In 2007, “The Golden Compass,” the first volume of “His Dark Materials,” Philip Pullman’s alternate-world, cosmological science fantasy for young people, became a movie. It had a starry cast that included Nicole Kidman and Daniel Craig, with a Kate Bush song over the closing credits, and wasn’t very good at all. It underperformed at the U.S. box office, and plans to adapt the remainder of the trilogy evaporated.
Now HBO, in partnership with the BBC, has begun what looks to be, if the weather holds, a new, three-season, 24-hour translation of all three books, debuting here Nov. 4. (Only the first four episodes have been made available for review; they cover the first half of “The Golden Compass.”) Even with modern blockbuster-on-a-budget technology, one should not expect this to happen again soon, if ever, and fans of the books will be glad to know that care has been taken to get it right this time. From what I’ve seen so far, nothing of consequence has been left out. Changes should alarm only nitpickers, and additions, mostly in the spirit of the text, are to the good — fleshing out characters and character relationships, converting description to action, and making a workable motion picture out of words on a page.
As kids’ books go, “His Dark Materials” is grown-up stuff, an adventure story influenced by free-thinking poet-printmaker William Blake, with a title and epigraph borrowed from Milton’s “Paradise Lost,” whose lapsarian argument it inverts. (It has also often been seen as a riposte to C.S. Lewis’ Christological “Chronicles of Narnia,” which Pullman, an atheist, has characterized as misogynist, racist, anti-life and fat-shaming, among other things.) But it has talking animals, too, and balloon rides.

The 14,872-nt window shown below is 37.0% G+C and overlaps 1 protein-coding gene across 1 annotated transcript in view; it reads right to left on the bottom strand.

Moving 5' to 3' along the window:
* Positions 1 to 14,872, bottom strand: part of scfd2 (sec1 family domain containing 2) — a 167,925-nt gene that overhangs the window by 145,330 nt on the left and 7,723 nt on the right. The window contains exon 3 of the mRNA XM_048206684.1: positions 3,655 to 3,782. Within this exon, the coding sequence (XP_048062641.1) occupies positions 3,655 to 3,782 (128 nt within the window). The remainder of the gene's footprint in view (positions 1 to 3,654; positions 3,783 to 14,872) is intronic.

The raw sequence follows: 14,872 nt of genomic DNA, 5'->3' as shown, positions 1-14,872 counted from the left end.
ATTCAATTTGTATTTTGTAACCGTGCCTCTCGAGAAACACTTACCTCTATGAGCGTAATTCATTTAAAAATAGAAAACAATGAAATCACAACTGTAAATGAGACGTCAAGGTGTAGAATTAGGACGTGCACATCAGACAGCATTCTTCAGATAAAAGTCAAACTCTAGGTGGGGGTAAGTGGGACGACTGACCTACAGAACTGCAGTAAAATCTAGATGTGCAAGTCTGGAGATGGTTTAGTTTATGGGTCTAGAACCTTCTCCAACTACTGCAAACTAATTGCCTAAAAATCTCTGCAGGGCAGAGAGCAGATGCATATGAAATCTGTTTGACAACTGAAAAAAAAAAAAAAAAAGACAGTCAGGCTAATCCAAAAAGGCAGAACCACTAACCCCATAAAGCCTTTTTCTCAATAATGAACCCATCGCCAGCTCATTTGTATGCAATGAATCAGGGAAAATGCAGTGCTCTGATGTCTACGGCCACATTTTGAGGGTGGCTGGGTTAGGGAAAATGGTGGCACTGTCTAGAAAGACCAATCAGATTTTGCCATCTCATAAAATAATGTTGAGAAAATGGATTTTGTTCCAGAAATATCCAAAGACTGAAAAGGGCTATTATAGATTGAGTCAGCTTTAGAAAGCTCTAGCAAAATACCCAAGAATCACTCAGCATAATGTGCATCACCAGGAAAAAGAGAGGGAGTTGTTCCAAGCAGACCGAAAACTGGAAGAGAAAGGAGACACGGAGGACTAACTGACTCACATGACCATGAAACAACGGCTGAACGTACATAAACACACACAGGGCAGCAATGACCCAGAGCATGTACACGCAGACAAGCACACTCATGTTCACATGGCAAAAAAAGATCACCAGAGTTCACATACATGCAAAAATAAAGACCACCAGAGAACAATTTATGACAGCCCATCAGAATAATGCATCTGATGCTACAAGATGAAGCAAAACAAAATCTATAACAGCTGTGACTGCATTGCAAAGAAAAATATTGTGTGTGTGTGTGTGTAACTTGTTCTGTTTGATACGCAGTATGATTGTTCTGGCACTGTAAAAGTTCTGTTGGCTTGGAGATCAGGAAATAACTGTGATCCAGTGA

As is not uncommon in fantasy fiction, it is set in a world like yet unlike our own. Visually, the TV series recalls post-war Britain; technologically, it is both newer and older: There are metal zeppelins and mechanical “spy flies,” but I don’t remember anyone talking on a telephone. Quantum theory is in there somewhere, and mathematics that imply other worlds and dimensions. (“Dark materials” has a nice incidental resonance with “dark matter.”) Politically, it is dominated by the Magisterium, a militarized church-state with fascist tastes in building and branding. (Series writer Jack Thorne adds what I took to be a timely — if vague — reference to pedophile priests.)
Lyra, our heroine (the excellent Dafne Keen), is a brave and clever child, “half-wild, half-civilized,” living as a kind of ward of a college at her world’s version of Oxford University — a “scholastic sanctuary.” Unlike her near-peer Harry Potter, who entered the world two years after “The Golden Compass” was published, her prophesied specialness is unknown to her, and to most every other character here. She is not burdened by messianic celebrity, but only trying to find her missing best friend and work out why so many of the adults in her life are so screwy.